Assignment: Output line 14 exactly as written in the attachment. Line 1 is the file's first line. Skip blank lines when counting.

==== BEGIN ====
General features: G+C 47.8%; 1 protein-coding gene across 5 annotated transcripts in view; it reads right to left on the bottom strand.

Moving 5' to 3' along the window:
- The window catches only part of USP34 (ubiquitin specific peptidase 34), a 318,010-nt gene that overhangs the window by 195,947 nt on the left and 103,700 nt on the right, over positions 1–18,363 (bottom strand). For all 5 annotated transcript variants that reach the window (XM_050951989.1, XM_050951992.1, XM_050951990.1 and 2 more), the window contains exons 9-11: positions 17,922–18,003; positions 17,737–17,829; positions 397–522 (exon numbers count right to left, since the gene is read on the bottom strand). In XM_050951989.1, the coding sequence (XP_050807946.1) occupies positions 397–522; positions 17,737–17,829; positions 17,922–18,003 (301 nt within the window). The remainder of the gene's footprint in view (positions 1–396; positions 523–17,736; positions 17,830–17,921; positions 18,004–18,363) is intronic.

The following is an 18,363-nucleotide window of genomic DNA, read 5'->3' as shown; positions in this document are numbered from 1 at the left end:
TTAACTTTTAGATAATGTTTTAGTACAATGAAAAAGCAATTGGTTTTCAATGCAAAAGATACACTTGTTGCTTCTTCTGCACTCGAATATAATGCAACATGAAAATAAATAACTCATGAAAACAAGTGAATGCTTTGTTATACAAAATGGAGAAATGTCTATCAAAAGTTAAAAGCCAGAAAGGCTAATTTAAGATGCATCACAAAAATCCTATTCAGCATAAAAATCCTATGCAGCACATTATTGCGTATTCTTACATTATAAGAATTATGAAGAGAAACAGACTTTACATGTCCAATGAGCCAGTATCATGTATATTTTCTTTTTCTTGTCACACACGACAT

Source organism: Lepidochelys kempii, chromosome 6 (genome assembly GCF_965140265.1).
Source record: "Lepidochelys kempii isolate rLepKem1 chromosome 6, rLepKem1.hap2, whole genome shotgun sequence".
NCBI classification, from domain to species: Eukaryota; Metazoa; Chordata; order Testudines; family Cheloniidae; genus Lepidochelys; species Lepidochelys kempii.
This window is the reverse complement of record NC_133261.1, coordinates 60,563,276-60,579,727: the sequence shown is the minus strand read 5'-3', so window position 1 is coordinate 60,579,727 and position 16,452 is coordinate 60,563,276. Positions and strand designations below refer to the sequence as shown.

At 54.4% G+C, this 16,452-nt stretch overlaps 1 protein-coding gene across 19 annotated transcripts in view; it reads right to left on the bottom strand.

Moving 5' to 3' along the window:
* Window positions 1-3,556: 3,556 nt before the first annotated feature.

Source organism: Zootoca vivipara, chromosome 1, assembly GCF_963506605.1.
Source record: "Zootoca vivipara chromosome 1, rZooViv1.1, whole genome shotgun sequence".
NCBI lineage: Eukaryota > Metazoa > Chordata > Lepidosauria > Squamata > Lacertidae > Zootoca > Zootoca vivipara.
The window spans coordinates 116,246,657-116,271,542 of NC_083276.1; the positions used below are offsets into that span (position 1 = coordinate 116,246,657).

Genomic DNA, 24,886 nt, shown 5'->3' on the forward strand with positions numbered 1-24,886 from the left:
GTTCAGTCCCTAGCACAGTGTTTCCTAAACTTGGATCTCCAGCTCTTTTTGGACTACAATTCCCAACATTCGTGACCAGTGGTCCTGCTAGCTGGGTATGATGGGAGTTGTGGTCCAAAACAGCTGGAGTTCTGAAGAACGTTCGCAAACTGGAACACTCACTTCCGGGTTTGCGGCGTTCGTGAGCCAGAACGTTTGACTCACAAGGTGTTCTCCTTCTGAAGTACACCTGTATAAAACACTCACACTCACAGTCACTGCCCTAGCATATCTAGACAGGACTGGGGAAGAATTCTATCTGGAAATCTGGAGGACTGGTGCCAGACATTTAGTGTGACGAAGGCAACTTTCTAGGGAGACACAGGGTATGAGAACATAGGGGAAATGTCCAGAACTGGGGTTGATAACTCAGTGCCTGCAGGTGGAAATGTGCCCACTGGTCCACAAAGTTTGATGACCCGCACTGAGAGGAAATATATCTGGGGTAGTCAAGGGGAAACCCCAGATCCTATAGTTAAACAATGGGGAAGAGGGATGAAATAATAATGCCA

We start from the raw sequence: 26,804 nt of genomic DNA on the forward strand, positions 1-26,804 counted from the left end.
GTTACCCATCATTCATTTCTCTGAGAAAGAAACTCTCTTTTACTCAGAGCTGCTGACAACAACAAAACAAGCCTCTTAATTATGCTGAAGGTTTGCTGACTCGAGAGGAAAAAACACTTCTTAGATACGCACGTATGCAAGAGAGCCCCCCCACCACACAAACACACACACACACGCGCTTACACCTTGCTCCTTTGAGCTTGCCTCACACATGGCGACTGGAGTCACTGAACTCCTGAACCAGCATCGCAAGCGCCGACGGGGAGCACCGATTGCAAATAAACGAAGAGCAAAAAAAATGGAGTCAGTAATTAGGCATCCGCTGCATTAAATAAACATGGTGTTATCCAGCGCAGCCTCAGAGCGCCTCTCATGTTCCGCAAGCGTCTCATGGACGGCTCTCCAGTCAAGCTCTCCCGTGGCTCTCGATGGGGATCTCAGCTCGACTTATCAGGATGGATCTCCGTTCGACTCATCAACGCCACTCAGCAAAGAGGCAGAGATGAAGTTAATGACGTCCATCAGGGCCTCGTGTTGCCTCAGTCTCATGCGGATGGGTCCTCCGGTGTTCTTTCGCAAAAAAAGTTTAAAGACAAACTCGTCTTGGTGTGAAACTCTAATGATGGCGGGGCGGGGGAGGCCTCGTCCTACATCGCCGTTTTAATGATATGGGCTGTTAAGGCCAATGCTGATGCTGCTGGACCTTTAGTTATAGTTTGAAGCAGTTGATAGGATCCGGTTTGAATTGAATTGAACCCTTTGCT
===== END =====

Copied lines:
Source record: "Zootoca vivipara chromosome 1, rZooViv1.1, whole genome shotgun sequence".